As long as my bad weather lasts, or longer if this topic is interesting enough, I’ll be discussing the ancient gods and goddesses of many cultures who were said to influence the weather. I’ve started my series with the Theoi Meteoroi — the weather gods of Ancient Greece.
I’m continuing with the Tempest-Winds — the Anemoi Thyellai. Today is about the Keeper of the Winds ~ Aeolus
Like so many gods and goddesses, the name Aeolus is assigned to a few different characters. When Hesiod went around gathering all the different accountings of the myths for his Theogony, I imagine he was often confused.
Some tales portray Aeolus as a god who fathered the winds, others portray him the son of Hippotes a mortal king and an immortal nymph, while others have him as a mortal man given a divine task. I’ve come across tales where he is a divine king who packs mixed bags of winds (also known as clouds) and hangs them in the sky for the other gods to release for good or ill as mood strikes them. In some versions of the myths he keeps the winds in a cavern, while in other versions he has them locked securely away behind strong bronze walls.
Of all the tellings of Aeolus, Homer’s Odyssey pretty much nails him — Aeolus, born to the immortal mother mentioned above, was an immortal stableman working for Zeus and the winds were treated as horses, all kept in a corral on the small island of Aeolia.
The association of wind and horse isn’t too much the imaginative stretch. Horses are fast, after all. Imagine wind running over the tops of golden wheat or barley. I see that action here on my hill. The grass gets high and heavy with seed and the wind paths can be seen blowing them as if invisible horses are galloping over the tops. These amber waves of grain (or grass in seed) spring back after the windy hooves have moved on. Aeolus is also refereed to as Hippotades, which means the reiner of horses. From the Greek hippos meaning horse and tadên meaning reined in tightly. (unrelated to Aeolus but a fun fact to share –Hippopotamus means water horse. My kids got a kick out of that when they were little.).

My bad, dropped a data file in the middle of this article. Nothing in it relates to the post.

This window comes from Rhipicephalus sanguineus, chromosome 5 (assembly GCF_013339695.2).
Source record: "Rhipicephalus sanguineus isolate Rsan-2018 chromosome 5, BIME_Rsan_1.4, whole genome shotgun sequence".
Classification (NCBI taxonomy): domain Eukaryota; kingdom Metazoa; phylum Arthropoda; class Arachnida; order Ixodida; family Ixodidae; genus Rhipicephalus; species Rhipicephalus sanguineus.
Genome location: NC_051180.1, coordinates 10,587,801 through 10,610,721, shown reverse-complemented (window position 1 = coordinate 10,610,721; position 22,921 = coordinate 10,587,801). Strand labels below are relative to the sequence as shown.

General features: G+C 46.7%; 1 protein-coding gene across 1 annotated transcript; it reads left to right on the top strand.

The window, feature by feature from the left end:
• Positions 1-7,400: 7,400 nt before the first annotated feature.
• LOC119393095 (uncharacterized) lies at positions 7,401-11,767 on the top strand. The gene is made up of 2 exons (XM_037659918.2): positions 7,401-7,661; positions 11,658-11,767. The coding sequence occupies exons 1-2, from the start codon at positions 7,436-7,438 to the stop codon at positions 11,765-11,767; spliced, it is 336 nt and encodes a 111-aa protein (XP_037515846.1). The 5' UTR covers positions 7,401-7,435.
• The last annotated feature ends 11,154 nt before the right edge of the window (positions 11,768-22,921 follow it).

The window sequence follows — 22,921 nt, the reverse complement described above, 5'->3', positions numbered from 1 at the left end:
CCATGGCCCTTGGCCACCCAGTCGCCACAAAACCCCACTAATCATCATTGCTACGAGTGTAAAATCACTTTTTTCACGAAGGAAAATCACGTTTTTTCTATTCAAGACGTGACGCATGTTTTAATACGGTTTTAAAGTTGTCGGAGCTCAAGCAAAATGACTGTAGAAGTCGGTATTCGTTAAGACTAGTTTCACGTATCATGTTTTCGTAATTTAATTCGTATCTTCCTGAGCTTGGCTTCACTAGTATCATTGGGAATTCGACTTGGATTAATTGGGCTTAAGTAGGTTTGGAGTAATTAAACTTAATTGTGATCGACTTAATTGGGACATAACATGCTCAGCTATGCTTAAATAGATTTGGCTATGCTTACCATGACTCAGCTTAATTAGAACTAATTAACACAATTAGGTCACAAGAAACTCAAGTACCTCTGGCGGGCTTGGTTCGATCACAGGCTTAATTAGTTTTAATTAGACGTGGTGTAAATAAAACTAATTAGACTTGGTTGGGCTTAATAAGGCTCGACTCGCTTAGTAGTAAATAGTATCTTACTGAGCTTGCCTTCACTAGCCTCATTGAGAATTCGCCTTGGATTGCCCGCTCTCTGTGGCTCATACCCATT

So how ever it was he became such, Aeolus was the Keeper of the Winds. He plays a small part in the myths, his job to simply let loose the winds according to the whims of the gods and goddesses.
In Homer’s Odyssey, Odysseus been gone 20-some years and is anxious to return to his wife and now grown son. Aeolus gives him a sack of winds to use to fill his sails for that long journey home. Some tellings have Odysseus falling asleep just a few miles from home, in fact, home is within sight. Only Odysseus knows what the sack contains, but the greed of his companions gets the better of them and they open it expecting to find riches. Because Aeolus packed a mixed bag of weak and strong winds, what the sailors unleash is a windstorm that nearly kills them and ends up throwing them all the way back to Aeolia. Aeolus determines the gods must be against Odysseus, which they were, and refuses to help him further.
I like to imagine Aeolus as that one version suggested. He spends his days rounding up winds, stuffing them into cloud sacks, and hanging them in the sky.
Tomorrow ~ the rest of the Anemoi
For 100 days, I’ll post something from my chosen topic: Clichés.
There are 82 entries to come.
Here’s a cliché for today:
If wishes were horses, beggars would ride
Today is Sam Cheever’s blog day.
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